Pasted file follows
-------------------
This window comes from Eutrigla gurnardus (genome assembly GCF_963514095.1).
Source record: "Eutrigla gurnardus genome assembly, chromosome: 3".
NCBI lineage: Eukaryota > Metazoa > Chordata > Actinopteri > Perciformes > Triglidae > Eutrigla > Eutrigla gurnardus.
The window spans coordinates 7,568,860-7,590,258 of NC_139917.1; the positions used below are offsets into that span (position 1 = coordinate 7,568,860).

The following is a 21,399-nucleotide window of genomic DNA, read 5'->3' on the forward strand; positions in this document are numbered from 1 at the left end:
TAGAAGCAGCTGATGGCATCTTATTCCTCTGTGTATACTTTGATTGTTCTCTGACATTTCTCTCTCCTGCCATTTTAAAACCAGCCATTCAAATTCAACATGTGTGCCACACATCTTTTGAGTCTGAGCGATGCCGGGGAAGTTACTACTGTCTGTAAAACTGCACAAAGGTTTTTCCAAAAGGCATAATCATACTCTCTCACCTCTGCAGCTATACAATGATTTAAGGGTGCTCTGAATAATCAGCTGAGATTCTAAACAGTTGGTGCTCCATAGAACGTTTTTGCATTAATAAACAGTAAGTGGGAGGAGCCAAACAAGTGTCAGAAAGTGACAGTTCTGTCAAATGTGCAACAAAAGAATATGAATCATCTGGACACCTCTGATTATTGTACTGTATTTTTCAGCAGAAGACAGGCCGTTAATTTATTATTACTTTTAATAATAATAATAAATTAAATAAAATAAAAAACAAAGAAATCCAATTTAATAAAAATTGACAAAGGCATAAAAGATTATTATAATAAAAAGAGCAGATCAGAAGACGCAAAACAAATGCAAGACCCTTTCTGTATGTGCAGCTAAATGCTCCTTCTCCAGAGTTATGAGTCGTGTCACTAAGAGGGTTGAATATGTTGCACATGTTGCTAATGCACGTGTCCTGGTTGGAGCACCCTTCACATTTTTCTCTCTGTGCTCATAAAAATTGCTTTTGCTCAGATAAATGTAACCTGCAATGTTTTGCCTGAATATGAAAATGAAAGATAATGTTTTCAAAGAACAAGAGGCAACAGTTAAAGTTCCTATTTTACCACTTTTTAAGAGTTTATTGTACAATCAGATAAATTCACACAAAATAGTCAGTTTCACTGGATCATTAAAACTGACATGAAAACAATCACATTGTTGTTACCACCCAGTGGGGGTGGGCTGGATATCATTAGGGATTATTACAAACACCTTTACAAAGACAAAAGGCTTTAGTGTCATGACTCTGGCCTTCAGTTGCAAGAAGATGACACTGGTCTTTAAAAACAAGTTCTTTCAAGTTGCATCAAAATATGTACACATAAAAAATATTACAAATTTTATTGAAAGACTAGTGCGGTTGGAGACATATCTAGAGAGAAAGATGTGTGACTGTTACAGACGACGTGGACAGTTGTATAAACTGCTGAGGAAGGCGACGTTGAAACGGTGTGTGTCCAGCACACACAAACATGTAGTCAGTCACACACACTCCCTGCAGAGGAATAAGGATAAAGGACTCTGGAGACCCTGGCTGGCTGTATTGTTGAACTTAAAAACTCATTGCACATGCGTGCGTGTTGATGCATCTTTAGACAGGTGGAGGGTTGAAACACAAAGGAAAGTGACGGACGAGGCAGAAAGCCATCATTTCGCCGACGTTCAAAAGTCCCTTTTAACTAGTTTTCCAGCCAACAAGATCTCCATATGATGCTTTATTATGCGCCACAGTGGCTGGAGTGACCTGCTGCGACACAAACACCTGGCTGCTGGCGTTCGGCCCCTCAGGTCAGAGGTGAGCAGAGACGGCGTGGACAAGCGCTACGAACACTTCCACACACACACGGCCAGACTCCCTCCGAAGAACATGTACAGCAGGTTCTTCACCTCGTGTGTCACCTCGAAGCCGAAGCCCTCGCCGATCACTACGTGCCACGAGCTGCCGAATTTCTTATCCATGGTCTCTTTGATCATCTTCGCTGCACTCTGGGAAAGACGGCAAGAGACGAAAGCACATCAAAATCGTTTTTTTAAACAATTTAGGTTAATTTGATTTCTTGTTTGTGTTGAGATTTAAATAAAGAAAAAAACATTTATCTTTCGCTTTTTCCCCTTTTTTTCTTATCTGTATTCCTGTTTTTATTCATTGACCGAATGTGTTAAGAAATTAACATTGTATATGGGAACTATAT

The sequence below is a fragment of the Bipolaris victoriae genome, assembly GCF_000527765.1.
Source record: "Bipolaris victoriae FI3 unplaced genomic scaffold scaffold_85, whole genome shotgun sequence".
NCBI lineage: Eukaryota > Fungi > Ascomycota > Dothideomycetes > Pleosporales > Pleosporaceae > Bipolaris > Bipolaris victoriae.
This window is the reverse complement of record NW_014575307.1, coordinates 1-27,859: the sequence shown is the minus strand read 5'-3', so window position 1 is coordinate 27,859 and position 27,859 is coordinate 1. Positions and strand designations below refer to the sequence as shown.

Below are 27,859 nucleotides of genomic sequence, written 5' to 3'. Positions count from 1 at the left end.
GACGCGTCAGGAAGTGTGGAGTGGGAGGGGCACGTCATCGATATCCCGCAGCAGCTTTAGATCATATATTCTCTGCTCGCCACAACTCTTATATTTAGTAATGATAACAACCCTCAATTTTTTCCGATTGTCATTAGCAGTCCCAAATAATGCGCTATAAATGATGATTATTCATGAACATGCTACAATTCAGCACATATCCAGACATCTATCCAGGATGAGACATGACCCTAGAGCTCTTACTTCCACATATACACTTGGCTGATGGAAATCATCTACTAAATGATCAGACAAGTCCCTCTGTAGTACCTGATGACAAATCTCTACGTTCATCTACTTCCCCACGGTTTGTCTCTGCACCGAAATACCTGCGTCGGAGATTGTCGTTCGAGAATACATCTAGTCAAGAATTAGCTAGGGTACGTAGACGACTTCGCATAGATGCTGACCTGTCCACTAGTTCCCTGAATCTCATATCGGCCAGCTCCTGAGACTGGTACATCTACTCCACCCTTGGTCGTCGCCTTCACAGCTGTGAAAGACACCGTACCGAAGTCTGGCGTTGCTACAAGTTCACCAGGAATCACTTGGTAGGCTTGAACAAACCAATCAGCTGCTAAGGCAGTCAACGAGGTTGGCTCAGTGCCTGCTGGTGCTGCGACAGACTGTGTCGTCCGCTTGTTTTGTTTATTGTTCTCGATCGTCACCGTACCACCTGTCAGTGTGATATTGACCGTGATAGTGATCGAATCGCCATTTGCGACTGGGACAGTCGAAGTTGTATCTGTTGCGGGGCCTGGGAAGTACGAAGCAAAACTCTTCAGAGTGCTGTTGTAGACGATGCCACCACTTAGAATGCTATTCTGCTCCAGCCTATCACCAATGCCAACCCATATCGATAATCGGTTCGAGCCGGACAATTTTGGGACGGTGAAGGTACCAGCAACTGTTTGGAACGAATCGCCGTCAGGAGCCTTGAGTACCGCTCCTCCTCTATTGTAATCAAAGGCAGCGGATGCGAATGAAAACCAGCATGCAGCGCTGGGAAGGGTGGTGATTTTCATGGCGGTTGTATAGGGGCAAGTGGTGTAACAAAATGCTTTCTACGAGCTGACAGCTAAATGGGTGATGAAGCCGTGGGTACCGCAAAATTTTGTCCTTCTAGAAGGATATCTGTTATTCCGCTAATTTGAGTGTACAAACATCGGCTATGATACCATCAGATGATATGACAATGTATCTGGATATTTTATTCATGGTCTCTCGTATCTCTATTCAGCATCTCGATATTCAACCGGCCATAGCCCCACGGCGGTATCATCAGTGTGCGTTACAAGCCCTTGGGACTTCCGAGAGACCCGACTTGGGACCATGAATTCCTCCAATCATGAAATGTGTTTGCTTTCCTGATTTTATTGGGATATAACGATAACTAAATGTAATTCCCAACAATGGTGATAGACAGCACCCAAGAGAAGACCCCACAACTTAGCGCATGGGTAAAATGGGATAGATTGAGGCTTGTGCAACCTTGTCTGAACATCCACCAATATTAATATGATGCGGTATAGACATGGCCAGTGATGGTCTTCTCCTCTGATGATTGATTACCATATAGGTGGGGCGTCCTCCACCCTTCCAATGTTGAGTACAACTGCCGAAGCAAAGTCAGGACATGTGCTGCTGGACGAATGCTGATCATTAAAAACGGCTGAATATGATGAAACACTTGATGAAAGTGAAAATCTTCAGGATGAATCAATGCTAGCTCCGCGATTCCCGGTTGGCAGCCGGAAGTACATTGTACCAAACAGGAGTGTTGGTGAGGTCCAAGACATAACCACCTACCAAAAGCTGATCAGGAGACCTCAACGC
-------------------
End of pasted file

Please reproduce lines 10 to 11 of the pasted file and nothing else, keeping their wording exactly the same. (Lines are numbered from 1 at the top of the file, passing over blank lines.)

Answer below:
This window is the reverse complement of record NW_014575307.1, coordinates 1-27,859: the sequence shown is the minus strand read 5'-3', so window position 1 is coordinate 27,859 and position 27,859 is coordinate 1. Positions and strand designations below refer to the sequence as shown.

Below are 27,859 nucleotides of genomic sequence, written 5' to 3'. Positions count from 1 at the left end.